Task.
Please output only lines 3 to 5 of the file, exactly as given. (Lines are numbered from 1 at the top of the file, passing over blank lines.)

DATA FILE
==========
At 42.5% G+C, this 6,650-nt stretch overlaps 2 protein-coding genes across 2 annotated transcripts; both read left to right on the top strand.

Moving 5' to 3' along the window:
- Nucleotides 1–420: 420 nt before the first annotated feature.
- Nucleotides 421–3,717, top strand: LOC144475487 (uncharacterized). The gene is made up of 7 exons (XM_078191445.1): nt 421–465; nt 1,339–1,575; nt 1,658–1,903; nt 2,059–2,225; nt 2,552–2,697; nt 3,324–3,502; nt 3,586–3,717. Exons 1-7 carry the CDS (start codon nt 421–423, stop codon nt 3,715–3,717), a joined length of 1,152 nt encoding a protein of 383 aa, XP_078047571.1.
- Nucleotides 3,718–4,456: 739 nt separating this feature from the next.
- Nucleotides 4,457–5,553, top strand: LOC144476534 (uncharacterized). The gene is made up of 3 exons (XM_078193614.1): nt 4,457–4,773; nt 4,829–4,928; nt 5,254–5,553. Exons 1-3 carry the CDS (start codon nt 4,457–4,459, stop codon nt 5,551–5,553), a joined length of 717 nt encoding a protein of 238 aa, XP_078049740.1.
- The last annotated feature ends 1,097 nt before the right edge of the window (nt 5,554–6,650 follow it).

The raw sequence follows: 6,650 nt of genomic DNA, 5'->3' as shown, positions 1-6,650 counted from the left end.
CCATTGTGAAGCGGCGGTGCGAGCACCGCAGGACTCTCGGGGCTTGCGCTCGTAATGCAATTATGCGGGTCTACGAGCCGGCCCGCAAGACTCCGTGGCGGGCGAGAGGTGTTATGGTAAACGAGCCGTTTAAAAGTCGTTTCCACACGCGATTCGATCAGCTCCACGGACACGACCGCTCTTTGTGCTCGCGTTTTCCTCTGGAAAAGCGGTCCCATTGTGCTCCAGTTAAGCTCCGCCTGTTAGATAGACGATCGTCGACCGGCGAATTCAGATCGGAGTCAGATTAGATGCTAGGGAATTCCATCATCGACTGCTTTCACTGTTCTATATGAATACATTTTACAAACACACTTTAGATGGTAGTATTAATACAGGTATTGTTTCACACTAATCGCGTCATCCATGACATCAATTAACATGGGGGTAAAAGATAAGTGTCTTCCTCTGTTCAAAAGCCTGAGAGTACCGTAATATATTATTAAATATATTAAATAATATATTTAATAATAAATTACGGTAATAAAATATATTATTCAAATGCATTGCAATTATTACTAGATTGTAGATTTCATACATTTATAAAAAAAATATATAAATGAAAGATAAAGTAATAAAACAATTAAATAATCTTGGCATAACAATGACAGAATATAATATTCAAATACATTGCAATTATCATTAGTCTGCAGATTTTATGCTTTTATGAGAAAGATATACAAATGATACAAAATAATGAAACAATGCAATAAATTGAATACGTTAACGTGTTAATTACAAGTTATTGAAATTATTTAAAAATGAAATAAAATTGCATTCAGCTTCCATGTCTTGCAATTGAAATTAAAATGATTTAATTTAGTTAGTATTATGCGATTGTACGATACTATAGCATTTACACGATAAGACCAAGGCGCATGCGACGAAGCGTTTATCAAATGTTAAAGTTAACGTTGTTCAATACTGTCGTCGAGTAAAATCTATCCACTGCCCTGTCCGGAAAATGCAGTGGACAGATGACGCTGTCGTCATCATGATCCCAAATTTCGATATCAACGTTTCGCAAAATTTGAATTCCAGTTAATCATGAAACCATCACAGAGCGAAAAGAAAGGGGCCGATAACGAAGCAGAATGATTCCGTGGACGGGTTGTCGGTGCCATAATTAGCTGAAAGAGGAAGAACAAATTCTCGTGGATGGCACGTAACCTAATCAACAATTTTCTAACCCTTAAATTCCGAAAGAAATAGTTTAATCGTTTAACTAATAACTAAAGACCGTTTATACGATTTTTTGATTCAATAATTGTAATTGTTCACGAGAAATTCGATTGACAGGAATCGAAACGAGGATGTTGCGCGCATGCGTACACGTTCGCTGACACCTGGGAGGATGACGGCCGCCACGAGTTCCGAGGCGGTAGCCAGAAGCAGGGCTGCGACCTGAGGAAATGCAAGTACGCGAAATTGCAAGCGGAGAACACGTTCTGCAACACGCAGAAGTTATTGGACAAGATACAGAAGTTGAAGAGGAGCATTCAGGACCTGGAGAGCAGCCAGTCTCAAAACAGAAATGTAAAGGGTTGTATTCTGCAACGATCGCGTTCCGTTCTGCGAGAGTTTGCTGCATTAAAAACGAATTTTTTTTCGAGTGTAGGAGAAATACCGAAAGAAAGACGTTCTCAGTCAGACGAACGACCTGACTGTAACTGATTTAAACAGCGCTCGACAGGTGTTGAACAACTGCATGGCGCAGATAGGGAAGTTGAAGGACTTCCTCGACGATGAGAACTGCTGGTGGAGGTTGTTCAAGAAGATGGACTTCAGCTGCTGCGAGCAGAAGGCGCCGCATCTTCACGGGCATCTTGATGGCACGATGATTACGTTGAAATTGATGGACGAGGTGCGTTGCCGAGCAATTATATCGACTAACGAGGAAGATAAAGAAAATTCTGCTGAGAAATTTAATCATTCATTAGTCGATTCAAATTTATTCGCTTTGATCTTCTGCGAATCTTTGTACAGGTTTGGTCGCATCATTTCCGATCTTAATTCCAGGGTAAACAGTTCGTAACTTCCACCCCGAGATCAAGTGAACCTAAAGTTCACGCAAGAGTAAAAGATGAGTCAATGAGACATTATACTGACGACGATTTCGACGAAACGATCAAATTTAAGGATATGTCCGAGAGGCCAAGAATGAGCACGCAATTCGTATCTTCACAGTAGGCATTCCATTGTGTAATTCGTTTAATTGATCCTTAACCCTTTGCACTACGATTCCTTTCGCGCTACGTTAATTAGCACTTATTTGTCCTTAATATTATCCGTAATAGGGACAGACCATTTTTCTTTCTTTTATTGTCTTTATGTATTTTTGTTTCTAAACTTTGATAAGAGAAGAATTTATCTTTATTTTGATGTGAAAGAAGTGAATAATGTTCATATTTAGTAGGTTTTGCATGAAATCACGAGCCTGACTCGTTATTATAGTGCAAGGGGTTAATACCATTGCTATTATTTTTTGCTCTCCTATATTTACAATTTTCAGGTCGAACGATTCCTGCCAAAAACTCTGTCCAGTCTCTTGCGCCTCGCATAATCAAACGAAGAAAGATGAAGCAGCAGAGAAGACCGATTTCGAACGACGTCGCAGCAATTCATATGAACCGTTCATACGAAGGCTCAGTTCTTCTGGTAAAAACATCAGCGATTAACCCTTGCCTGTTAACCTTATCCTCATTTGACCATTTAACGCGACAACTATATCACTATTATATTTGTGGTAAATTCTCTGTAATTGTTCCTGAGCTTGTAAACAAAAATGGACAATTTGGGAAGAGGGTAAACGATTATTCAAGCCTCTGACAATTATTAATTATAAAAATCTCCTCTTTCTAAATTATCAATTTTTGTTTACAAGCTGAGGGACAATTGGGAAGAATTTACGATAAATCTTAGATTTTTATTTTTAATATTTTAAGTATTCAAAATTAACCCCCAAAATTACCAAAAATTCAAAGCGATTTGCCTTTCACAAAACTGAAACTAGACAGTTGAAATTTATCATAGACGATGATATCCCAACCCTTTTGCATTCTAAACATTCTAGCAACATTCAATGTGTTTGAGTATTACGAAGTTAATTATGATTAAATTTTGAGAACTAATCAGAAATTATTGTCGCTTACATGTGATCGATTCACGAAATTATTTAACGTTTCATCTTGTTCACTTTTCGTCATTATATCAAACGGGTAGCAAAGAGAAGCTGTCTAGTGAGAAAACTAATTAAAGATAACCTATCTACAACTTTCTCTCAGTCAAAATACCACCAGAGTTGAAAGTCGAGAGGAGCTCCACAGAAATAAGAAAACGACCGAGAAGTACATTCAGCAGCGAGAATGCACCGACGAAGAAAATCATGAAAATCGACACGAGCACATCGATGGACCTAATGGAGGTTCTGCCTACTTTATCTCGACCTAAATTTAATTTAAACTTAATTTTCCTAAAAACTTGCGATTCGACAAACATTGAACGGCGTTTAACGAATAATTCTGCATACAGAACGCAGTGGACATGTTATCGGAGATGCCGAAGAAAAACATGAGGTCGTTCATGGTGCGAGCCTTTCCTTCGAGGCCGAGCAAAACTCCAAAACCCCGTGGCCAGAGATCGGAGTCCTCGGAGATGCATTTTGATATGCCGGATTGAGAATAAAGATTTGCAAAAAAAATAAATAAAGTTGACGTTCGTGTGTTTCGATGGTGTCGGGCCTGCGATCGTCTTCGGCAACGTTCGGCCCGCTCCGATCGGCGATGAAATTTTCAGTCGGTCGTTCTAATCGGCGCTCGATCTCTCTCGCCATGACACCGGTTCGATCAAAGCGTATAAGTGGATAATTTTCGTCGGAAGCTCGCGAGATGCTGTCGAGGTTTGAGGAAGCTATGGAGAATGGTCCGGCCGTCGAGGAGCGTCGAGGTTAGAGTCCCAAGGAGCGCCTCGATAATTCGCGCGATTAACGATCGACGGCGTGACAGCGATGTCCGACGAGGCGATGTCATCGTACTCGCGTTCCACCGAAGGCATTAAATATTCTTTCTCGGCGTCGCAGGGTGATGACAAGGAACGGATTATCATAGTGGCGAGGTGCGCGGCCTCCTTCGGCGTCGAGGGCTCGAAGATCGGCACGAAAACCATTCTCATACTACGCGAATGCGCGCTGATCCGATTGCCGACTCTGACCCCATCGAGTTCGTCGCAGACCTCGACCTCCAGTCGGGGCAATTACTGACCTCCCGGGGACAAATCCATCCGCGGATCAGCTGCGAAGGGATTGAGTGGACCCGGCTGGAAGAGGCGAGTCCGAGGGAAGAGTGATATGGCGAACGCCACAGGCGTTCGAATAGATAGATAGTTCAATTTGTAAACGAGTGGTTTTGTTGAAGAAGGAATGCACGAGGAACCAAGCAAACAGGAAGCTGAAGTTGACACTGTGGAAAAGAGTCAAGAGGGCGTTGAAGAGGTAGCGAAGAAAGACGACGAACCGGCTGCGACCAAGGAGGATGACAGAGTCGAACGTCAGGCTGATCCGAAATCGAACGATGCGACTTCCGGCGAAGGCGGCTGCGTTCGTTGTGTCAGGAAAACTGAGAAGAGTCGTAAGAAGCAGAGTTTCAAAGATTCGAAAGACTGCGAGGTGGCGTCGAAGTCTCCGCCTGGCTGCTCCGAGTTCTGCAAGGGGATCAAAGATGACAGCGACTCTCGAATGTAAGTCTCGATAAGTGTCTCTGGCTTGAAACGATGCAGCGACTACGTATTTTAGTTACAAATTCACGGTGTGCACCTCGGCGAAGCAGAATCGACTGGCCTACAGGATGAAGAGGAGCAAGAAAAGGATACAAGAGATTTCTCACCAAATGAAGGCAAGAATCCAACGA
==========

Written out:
- Nucleotides 1–420: 420 nt before the first annotated feature.
- Nucleotides 421–3,717, top strand: LOC144475487 (uncharacterized). The gene is made up of 7 exons (XM_078191445.1): nt 421–465; nt 1,339–1,575; nt 1,658–1,903; nt 2,059–2,225; nt 2,552–2,697; nt 3,324–3,502; nt 3,586–3,717. Exons 1-7 carry the CDS (start codon nt 421–423, stop codon nt 3,715–3,717), a joined length of 1,152 nt encoding a protein of 383 aa, XP_078047571.1.
- Nucleotides 3,718–4,456: 739 nt separating this feature from the next.